Sunday, July 26, 2020

The Splendid Table: Salt-Cured Egg Yolks

I started making these egg yolks a week ago, but with the long rest in the refrigerator, these are a week-long project.  Luckily most of that time is just waiting for them to do their thing.  This is a great way to use up extra yolks that you have laying around, because they can definitely substitute for cheese when you need a little umami boost.  And look at that beautiful color!

Salt-Cured Egg Yolks
From America's Test Kitchen as seen on The Splendid Table

1 pound kosher salt
1 pound granulated sugar
12 large eggs

Pulse salt and sugar in food processor until evenly mixed and slightly ground, about 14 pulses. (Alternatively, salt and sugar can be processed in blender on high speed until evenly mixed and slightly ground, about 30 seconds.) Transfer 14 ounces salt mixture to 8-inch square baking pan and shake pan to create even layer. Using whole, in-shell egg, make 12 evenly spaced ¼-inch-deep indentations in salt bed by pressing bottom of egg gently into salt mixture.

Working with 1 egg at a time, crack eggs, separate yolks from whites, and transfer yolks to indentations in salt bed. Carefully pour remaining salt mixture evenly over yolks. Wrap pan with plastic wrap and refrigerate until yolks are firm and dry throughout, 6 to 7 days.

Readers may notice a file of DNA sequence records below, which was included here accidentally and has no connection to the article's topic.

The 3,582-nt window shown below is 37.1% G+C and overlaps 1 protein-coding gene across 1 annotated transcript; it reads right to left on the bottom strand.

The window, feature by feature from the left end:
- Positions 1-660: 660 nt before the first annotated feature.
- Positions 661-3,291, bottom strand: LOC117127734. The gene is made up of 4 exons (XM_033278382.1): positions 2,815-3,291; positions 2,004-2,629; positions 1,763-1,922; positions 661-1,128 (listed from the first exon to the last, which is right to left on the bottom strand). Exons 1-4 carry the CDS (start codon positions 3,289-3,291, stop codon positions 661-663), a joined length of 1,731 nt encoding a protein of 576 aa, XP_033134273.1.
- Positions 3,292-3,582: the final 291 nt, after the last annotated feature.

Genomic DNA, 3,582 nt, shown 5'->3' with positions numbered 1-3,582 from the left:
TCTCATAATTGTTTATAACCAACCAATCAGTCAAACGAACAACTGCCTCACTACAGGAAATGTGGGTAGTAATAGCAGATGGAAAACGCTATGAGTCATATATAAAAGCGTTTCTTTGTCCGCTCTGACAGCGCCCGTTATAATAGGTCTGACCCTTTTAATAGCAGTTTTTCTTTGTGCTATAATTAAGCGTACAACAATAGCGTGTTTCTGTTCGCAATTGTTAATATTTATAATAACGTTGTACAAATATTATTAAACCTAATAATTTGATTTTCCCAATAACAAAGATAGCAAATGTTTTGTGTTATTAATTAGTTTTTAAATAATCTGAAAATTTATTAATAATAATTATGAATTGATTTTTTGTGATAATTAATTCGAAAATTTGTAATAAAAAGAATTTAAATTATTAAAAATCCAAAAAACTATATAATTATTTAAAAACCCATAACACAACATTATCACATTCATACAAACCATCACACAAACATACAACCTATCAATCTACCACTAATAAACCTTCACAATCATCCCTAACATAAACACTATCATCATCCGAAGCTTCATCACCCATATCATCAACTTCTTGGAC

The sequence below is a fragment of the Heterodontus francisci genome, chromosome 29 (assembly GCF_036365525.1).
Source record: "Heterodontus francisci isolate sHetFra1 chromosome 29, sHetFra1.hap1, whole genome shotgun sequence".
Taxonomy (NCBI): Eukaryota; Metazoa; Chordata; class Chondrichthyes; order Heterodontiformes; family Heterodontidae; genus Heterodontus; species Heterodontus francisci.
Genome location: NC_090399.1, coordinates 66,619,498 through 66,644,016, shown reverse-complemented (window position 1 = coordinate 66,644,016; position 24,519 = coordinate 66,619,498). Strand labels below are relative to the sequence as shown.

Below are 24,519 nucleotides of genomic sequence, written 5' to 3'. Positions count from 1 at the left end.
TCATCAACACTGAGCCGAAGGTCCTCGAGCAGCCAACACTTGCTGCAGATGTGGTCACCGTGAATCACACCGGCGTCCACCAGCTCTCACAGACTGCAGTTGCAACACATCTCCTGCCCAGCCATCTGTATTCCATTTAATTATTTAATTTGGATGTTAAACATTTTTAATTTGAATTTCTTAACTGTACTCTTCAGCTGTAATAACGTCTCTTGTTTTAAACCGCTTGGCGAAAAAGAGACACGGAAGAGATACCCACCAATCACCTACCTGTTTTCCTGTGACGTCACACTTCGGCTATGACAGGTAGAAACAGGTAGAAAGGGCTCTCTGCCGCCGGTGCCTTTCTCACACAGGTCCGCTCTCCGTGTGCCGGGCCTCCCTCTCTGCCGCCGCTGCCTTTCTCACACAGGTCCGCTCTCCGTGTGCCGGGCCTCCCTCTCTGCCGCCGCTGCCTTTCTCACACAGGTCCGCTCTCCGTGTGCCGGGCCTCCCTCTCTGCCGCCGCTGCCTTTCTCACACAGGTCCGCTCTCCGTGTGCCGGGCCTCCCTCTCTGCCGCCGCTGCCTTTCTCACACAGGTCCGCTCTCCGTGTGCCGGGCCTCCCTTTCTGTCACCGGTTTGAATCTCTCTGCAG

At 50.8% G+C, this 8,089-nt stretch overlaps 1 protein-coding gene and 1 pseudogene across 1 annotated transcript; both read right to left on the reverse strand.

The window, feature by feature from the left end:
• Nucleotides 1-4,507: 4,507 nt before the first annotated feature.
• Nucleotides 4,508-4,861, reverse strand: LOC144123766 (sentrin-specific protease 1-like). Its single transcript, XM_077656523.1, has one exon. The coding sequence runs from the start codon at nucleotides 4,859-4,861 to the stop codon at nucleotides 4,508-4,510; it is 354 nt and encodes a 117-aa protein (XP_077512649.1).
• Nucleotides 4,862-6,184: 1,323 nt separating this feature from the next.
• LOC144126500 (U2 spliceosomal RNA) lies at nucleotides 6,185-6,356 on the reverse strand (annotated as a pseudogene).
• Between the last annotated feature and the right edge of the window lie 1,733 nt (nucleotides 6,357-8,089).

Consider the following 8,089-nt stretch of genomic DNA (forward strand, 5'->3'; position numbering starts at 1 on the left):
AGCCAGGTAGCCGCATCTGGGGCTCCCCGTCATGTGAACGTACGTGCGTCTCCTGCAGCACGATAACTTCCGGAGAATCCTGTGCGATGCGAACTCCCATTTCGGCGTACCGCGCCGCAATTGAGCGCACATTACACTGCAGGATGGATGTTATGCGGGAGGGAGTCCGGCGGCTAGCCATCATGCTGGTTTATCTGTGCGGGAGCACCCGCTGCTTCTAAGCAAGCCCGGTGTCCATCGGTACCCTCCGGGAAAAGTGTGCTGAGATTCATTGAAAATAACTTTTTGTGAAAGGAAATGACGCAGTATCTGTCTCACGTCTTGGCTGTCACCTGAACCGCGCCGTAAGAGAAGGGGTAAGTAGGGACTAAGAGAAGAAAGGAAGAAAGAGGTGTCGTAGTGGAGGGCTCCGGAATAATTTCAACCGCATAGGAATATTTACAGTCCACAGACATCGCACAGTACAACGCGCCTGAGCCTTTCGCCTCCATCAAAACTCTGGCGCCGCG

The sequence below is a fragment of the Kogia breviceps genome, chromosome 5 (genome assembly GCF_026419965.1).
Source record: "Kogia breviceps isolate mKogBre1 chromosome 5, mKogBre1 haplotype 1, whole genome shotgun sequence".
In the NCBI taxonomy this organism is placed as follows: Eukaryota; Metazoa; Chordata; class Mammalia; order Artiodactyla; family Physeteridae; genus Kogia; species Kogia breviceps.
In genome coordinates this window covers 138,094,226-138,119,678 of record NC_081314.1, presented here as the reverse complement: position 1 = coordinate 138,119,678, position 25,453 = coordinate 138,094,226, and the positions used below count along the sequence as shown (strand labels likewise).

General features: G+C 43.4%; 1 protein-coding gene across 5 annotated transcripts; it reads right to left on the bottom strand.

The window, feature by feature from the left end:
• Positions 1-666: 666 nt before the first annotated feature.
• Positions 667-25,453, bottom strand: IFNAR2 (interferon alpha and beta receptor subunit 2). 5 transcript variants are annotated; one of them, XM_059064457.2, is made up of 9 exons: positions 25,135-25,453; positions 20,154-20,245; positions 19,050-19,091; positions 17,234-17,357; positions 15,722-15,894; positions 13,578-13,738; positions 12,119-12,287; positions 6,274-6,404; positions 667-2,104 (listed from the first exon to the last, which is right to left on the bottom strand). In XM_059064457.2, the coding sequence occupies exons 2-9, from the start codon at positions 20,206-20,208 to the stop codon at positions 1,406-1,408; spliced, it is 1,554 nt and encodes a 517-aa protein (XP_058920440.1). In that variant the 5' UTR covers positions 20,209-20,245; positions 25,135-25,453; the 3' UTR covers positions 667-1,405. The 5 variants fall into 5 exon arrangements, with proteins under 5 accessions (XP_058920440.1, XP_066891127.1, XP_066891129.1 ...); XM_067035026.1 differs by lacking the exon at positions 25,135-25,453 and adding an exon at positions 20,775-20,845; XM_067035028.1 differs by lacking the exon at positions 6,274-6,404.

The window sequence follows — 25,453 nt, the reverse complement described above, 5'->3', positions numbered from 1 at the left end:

Adjust oven rack to middle position and heat oven to 200°F. Set wire rack in rimmed baking sheet. Fill medium bowl with cool water. Remove yolks from salt mixture, brushing off excess, and rinse gently in water. Pat yolks dry with paper towels and transfer to wire rack. Transfer sheet to oven and bake until exteriors of yolks are dry to touch, 30 to 40 minutes.

Grate or thinly slice yolks and sprinkle on your favorite dishes, from pasta and risotto to roasted vegetables and buttered toast. You use them almost like you would a hard cheese. They add a nice and nutty, deeply umami flavor.  Cured yolks can be refrigerated in airtight container for up to 2 weeks.  The yolks can also be frozen, though the time they last depends on many factors. The water activity in a properly cured and dried yolk is so low that they hardly ever spoil after months of hanging out in the fridge.

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